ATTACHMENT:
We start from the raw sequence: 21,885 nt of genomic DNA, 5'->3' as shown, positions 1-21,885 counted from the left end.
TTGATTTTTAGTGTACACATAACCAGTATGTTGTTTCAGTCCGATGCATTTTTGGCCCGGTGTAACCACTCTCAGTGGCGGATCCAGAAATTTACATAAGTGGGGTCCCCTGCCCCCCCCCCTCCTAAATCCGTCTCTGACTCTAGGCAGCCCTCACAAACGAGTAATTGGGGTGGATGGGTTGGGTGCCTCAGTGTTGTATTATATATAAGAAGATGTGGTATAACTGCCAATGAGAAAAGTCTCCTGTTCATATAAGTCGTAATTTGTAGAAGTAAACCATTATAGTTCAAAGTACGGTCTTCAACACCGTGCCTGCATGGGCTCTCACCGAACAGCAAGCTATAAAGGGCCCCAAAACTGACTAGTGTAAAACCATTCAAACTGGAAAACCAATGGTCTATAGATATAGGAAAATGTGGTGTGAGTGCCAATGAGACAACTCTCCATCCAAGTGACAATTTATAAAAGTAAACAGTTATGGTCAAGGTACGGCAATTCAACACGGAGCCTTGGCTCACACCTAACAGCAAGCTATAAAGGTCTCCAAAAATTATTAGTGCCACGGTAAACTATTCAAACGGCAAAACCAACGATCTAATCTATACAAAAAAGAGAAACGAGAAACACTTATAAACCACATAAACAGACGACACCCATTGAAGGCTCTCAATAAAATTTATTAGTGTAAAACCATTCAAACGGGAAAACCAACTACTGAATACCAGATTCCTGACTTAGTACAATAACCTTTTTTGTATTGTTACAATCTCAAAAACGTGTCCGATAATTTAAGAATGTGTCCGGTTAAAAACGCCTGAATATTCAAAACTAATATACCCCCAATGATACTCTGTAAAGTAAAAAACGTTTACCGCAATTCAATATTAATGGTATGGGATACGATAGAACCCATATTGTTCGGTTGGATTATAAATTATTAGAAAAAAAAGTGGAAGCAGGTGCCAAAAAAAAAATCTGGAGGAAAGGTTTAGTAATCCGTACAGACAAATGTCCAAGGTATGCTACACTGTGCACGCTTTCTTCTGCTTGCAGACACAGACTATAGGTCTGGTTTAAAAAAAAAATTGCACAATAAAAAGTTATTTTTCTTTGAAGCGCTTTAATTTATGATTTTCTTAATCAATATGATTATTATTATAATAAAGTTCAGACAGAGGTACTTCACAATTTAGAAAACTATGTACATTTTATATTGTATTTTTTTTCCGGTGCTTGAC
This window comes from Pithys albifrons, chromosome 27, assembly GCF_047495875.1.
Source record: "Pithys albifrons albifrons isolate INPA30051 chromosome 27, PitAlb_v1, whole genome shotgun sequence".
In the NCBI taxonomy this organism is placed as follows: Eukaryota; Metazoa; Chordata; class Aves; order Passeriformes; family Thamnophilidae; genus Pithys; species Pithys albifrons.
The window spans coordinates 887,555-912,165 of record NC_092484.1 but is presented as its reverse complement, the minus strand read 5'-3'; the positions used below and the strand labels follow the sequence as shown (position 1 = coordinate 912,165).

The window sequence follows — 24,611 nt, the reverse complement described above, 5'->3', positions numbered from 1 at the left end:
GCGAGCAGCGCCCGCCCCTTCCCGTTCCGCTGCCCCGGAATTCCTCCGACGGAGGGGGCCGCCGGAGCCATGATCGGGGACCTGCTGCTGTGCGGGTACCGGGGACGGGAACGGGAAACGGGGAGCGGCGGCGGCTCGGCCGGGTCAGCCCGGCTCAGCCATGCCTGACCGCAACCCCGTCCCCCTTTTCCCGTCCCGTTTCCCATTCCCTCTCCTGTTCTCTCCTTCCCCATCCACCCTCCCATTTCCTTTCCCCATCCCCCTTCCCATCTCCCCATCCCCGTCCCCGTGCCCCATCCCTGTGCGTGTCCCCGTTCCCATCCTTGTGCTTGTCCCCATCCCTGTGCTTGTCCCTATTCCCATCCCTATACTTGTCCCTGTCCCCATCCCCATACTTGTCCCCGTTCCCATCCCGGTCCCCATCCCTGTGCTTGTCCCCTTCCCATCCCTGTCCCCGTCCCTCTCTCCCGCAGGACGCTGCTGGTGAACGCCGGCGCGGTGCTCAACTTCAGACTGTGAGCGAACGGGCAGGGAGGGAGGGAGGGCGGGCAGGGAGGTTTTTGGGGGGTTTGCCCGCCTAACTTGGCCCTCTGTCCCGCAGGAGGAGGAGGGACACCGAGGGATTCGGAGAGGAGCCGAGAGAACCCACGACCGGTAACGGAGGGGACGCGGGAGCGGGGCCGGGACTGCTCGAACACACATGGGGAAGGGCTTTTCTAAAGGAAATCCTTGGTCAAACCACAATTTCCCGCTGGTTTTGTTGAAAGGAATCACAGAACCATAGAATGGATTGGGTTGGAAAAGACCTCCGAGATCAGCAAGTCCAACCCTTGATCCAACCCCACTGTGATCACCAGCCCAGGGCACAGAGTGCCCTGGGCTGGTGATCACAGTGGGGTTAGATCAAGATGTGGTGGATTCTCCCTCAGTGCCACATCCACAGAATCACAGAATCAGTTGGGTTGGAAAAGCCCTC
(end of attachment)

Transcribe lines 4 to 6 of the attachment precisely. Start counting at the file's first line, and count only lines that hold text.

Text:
Source record: "Pithys albifrons albifrons isolate INPA30051 chromosome 27, PitAlb_v1, whole genome shotgun sequence".
In the NCBI taxonomy this organism is placed as follows: Eukaryota; Metazoa; Chordata; class Aves; order Passeriformes; family Thamnophilidae; genus Pithys; species Pithys albifrons.
The window spans coordinates 887,555-912,165 of record NC_092484.1 but is presented as its reverse complement, the minus strand read 5'-3'; the positions used below and the strand labels follow the sequence as shown (position 1 = coordinate 912,165).